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There's a trial getting underway in St. Louis today that could have a big impact on the way companies select 401(k)s for their employees. Lockheed Martin is being sued for choosing retirement funds that shortchanged its employees. The case tests the limits of a company's responsibilities to its employees at a time when 401(k)s have become a central part of the nation's retirement system. NPR's Jim Zarroli reports.
JIM ZARROLI, BYLINE: With $26 billion in assets and more than 120,000 participants, Lockheed Martin's 401(k) plan is one of the largest in the country. And attorney Jerry Schlichter says it's also been managed in a way that violates many of the industry's best practices.
JERRY SCHLICHTER: It was something that they did not, we contend, adequately manage, and the results were predictable.
ZARROLI: Schlichter is something of a thorn in the retirement industry's side right now. He's brought class action suits against nearly a dozen companies, including Caterpillar and General Dynamics, for the way they manage their retirement funds. He won a case against North Carolina-based ABB earlier this year. And a suit he brought against the Edison utility company will be heard by the U.S. Supreme Court in February. These cases have helped focus new attention on the way 401(k)s are managed.
Mike Alfred, CEO of BrightScope, a company that rates retirement funds, says 401(k)s have become something of an afterthought at many companies. He says that's probably because they do nothing to boost the company's bottom line. In the worst cases, funds can be chosen by mid-level employees who have little experience selecting investments and are often no match for a fund company's salespeople.
MIKE ALFRED: So especially in the small-plan market, people tend to buy the products that are put in front of them. They don't oftentimes spend a lot of time analyzing alternatives. If they like the person that presented the product and the sales pitch was good, a lot of times that's the product that gets purchased.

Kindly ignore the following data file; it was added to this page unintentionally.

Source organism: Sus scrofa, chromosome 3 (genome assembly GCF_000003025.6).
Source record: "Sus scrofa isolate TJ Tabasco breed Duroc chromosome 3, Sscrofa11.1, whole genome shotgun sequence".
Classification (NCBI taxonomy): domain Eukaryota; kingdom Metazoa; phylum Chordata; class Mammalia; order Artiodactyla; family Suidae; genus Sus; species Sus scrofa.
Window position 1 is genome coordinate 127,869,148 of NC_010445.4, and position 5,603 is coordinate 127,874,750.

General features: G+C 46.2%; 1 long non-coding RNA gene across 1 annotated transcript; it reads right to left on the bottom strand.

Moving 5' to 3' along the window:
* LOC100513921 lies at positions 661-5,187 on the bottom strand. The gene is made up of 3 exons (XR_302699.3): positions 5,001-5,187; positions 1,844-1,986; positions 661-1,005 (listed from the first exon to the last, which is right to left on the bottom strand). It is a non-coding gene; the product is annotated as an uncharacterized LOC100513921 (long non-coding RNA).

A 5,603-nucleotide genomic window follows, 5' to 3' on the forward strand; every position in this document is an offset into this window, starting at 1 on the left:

ZARROLI: The result is that some employees' retirement money gets put into funds that are poorly managed and charged high fees. Many employees have little understanding of how their funds are operated. So they don't realize how much high fees can erode the value of their savings over time, Alfred says.
ALFRED: It has a significant impact. If you are paying 2 percent over a 30 or 40 year career - that's compounded. I mean, you could be talking about literally hundreds of thousands of dollars.
ZARROLI: These are at the center of the case against Lockheed Martin. attorney Jerry Schlichter says part of their retirement money held by Lockheed's employees was put into something called the Stable Value Fund which charged high fees. In addition, he says, Lockheed's bank, State Street, was hired for fund record-keeping, and it too charged high fees. He says Lockheed could have bid out the business to save its employees money, but didn't. Schlichter says that under federal law companies like Lockheed have a fiduciary duty to their workers.
SCHLICHTER: The employer's duty is to make sure that the fees are reasonable and no more than reasonable. You can't just check out of the scene and say well, it's not our money. As the employer, you've got be familiar with the industry and what fee - reasonable fees are.
ZARROLI: Lockheed declined to do an interview, but it issued a statement saying it believes that allegations of improper management of its retirement plan are false. And it remains committed to defending itself against the allegations at all stages of the litigation. The trial is expected to last about four weeks. Jim Zarroli, NPR News.
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